by Betty Wright
One of the central ideas surrounding the concept of validity is interpretation of scores. Generally speaking, when we attempt to measure something, we assign a numerical value and call it a score. In "hard" measures, such as the length of a pencil in inches, we understand exactly what is meant when we are told a pencil is about 7 inches long. However, in "soft" measures, such as how extroverted someone's personality is, or how much of a team player they are, the meaning of the numbers we use is somewhat more ambiguous. Validity can be thought of as the extent to which you feel an assigned number accurately describes what we are measuring. It is about the meaning or interpretation of measurement scores.
Describe how you would go about determining a scoring system for for applicant's responses to (a) interview questions, and (b) letters of recommendation... two items that are commonly measured during a selection process.
Hi Beth, Thanks for the terrific question. As you noted the art of selection is subject to interpretation. Companies vary on how they value the 2 inputs you mentioned, interview questions and letters of recommendation.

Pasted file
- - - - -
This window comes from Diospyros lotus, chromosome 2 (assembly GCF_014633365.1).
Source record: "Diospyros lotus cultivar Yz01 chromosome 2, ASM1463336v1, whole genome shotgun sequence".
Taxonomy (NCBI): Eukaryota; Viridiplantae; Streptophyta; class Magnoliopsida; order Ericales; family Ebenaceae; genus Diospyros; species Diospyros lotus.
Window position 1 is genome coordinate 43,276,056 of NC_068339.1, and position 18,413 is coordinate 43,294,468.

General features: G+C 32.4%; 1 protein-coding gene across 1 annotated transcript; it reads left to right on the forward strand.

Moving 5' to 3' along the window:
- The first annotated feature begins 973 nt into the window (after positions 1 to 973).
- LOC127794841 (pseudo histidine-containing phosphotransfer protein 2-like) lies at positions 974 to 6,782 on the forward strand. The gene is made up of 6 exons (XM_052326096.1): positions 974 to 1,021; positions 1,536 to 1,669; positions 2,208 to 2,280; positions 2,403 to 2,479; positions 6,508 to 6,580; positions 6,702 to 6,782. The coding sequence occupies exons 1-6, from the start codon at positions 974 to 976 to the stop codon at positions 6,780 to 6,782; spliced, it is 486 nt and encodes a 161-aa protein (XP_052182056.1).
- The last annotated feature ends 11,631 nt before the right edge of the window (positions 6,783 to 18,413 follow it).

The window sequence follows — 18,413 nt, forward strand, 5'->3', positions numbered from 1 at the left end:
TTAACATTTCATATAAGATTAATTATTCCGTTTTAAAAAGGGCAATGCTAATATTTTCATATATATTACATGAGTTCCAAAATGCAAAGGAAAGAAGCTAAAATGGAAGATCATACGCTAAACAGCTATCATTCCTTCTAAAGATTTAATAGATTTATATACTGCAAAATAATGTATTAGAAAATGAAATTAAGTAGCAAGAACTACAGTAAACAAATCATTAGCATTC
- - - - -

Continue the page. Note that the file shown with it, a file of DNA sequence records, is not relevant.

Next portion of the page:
My personal belief is I want to talk to a person and if possible look them in the eye. Letters are passive and can sometimes be misleading.
I use this example, some years ago my Mom was in a school district and was constantly battling the superintendent of schools. She had one idea on curriculum, he another. This went on for a couple of years.
When my parents decided to move away to another state, my Mom got the most glowing letter of recommendation from that superintendent.
Was it because they developed a respect for each other? Perhaps but I also think he was so glad that she'd be going elsewhere that he wanted to make sure she got a job and would not be coming back.
The point is that while letters of recommendation be good, talking to the person is in my mind better...so long as you ask the right questions.
With that in mind, my sense of how to score things would be to weigh one type of input heavier than the other.
In this case, with just those two inputs, for the reason I gave earlier, I'd weigh the interview responses heavier than the letters of recommendation. The assumption here is that your interview questions are relevant to the job and determining whether a candidate is a good candidate. All bets are off if the questions are bad or the interviewer is unskilled.
In my mind weighting would rely heavily on the interview...like 90%/10%. Think of it as a few good recommendation letters can break a tie between two good candidates.
Thanks again for the question.
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